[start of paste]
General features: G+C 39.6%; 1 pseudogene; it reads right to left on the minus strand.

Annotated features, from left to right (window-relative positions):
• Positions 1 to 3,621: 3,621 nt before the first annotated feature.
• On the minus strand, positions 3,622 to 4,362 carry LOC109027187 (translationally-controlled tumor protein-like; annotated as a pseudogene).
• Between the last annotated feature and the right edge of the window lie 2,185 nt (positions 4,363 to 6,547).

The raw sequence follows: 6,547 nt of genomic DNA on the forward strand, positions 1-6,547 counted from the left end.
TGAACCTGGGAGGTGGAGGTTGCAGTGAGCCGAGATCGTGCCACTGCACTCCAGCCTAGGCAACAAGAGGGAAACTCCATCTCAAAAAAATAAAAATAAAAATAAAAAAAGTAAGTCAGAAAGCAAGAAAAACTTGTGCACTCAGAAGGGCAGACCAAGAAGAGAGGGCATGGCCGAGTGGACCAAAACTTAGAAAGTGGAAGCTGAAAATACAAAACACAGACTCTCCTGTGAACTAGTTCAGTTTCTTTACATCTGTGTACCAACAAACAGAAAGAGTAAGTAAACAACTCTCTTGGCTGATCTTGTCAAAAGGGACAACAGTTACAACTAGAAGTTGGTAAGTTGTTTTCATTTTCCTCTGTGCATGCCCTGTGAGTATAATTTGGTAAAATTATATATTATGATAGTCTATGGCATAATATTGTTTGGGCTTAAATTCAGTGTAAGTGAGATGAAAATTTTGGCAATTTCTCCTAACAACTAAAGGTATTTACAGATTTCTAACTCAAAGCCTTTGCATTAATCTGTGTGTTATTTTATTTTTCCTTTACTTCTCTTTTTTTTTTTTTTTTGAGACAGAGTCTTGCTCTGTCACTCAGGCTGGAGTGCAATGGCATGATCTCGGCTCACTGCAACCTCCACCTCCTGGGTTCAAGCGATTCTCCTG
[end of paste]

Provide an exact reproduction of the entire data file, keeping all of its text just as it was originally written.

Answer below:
General features: G+C 39.6%; 1 pseudogene; it reads right to left on the minus strand.

Annotated features, from left to right (window-relative positions):
• Positions 1 to 3,621: 3,621 nt before the first annotated feature.
• On the minus strand, positions 3,622 to 4,362 carry LOC109027187 (translationally-controlled tumor protein-like; annotated as a pseudogene).
• Between the last annotated feature and the right edge of the window lie 2,185 nt (positions 4,363 to 6,547).

The raw sequence follows: 6,547 nt of genomic DNA on the forward strand, positions 1-6,547 counted from the left end.
TGAACCTGGGAGGTGGAGGTTGCAGTGAGCCGAGATCGTGCCACTGCACTCCAGCCTAGGCAACAAGAGGGAAACTCCATCTCAAAAAAATAAAAATAAAAATAAAAAAAGTAAGTCAGAAAGCAAGAAAAACTTGTGCACTCAGAAGGGCAGACCAAGAAGAGAGGGCATGGCCGAGTGGACCAAAACTTAGAAAGTGGAAGCTGAAAATACAAAACACAGACTCTCCTGTGAACTAGTTCAGTTTCTTTACATCTGTGTACCAACAAACAGAAAGAGTAAGTAAACAACTCTCTTGGCTGATCTTGTCAAAAGGGACAACAGTTACAACTAGAAGTTGGTAAGTTGTTTTCATTTTCCTCTGTGCATGCCCTGTGAGTATAATTTGGTAAAATTATATATTATGATAGTCTATGGCATAATATTGTTTGGGCTTAAATTCAGTGTAAGTGAGATGAAAATTTTGGCAATTTCTCCTAACAACTAAAGGTATTTACAGATTTCTAACTCAAAGCCTTTGCATTAATCTGTGTGTTATTTTATTTTTCCTTTACTTCTCTTTTTTTTTTTTTTTTGAGACAGAGTCTTGCTCTGTCACTCAGGCTGGAGTGCAATGGCATGATCTCGGCTCACTGCAACCTCCACCTCCTGGGTTCAAGCGATTCTCCTG